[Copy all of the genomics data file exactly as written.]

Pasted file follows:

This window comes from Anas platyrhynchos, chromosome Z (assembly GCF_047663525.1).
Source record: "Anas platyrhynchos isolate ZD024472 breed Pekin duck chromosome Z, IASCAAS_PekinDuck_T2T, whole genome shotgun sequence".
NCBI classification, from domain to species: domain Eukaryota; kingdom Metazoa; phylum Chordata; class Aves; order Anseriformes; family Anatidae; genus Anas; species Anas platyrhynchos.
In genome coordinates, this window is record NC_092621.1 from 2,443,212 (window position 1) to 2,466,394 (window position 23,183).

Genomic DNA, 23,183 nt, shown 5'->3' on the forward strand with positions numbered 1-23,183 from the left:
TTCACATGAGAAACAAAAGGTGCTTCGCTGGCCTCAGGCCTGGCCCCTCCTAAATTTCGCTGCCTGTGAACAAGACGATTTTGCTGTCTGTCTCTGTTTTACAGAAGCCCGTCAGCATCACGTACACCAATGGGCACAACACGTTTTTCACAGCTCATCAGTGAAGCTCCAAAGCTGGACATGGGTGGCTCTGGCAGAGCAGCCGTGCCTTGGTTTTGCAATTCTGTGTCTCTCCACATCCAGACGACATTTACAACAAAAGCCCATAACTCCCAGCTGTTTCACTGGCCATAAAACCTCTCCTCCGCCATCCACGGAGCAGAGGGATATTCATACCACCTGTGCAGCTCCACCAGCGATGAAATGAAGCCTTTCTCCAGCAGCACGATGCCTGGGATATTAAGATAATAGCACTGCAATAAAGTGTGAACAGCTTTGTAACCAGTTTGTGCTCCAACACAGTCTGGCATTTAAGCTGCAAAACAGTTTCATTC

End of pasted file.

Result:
This window comes from Anas platyrhynchos, chromosome Z (assembly GCF_047663525.1).
Source record: "Anas platyrhynchos isolate ZD024472 breed Pekin duck chromosome Z, IASCAAS_PekinDuck_T2T, whole genome shotgun sequence".
NCBI classification, from domain to species: domain Eukaryota; kingdom Metazoa; phylum Chordata; class Aves; order Anseriformes; family Anatidae; genus Anas; species Anas platyrhynchos.
In genome coordinates, this window is record NC_092621.1 from 2,443,212 (window position 1) to 2,466,394 (window position 23,183).

Genomic DNA, 23,183 nt, shown 5'->3' on the forward strand with positions numbered 1-23,183 from the left:
TTCACATGAGAAACAAAAGGTGCTTCGCTGGCCTCAGGCCTGGCCCCTCCTAAATTTCGCTGCCTGTGAACAAGACGATTTTGCTGTCTGTCTCTGTTTTACAGAAGCCCGTCAGCATCACGTACACCAATGGGCACAACACGTTTTTCACAGCTCATCAGTGAAGCTCCAAAGCTGGACATGGGTGGCTCTGGCAGAGCAGCCGTGCCTTGGTTTTGCAATTCTGTGTCTCTCCACATCCAGACGACATTTACAACAAAAGCCCATAACTCCCAGCTGTTTCACTGGCCATAAAACCTCTCCTCCGCCATCCACGGAGCAGAGGGATATTCATACCACCTGTGCAGCTCCACCAGCGATGAAATGAAGCCTTTCTCCAGCAGCACGATGCCTGGGATATTAAGATAATAGCACTGCAATAAAGTGTGAACAGCTTTGTAACCAGTTTGTGCTCCAACACAGTCTGGCATTTAAGCTGCAAAACAGTTTCATTC